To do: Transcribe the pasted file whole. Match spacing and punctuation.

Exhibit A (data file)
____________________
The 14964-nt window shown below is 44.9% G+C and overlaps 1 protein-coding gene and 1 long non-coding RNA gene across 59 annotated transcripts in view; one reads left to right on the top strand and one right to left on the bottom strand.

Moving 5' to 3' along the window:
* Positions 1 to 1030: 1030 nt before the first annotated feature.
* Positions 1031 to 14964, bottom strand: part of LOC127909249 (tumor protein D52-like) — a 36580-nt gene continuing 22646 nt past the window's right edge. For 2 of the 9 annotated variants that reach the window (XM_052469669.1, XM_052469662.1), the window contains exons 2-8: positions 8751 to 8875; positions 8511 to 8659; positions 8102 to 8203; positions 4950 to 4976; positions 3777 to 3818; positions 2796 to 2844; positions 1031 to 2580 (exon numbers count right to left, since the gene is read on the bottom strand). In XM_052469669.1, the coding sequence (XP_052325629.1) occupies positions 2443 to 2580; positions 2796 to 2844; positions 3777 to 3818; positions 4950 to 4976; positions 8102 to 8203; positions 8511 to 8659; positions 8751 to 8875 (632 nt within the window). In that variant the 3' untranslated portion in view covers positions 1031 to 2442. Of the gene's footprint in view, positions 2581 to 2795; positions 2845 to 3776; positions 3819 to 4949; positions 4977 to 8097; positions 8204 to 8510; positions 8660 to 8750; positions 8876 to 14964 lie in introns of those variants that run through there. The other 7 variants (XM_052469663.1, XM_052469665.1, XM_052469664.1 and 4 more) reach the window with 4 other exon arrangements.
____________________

The 14964-nt window shown below is 44.9% G+C and overlaps 1 protein-coding gene and 1 long non-coding RNA gene across 59 annotated transcripts in view; one reads left to right on the top strand and one right to left on the bottom strand.

Moving 5' to 3' along the window:
* Positions 1 to 1030: 1030 nt before the first annotated feature.
* Positions 1031 to 14964, bottom strand: part of LOC127909249 (tumor protein D52-like) — a 36580-nt gene continuing 22646 nt past the window's right edge. For 2 of the 9 annotated variants that reach the window (XM_052469669.1, XM_052469662.1), the window contains exons 2-8: positions 8751 to 8875; positions 8511 to 8659; positions 8102 to 8203; positions 4950 to 4976; positions 3777 to 3818; positions 2796 to 2844; positions 1031 to 2580 (exon numbers count right to left, since the gene is read on the bottom strand). In XM_052469669.1, the coding sequence (XP_052325629.1) occupies positions 2443 to 2580; positions 2796 to 2844; positions 3777 to 3818; positions 4950 to 4976; positions 8102 to 8203; positions 8511 to 8659; positions 8751 to 8875 (632 nt within the window). In that variant the 3' untranslated portion in view covers positions 1031 to 2442. Of the gene's footprint in view, positions 2581 to 2795; positions 2845 to 3776; positions 3819 to 4949; positions 4977 to 8097; positions 8204 to 8510; positions 8660 to 8750; positions 8876 to 14964 lie in introns of those variants that run through there. The other 7 variants (XM_052469663.1, XM_052469665.1, XM_052469664.1 and 4 more) reach the window with 4 other exon arrangements.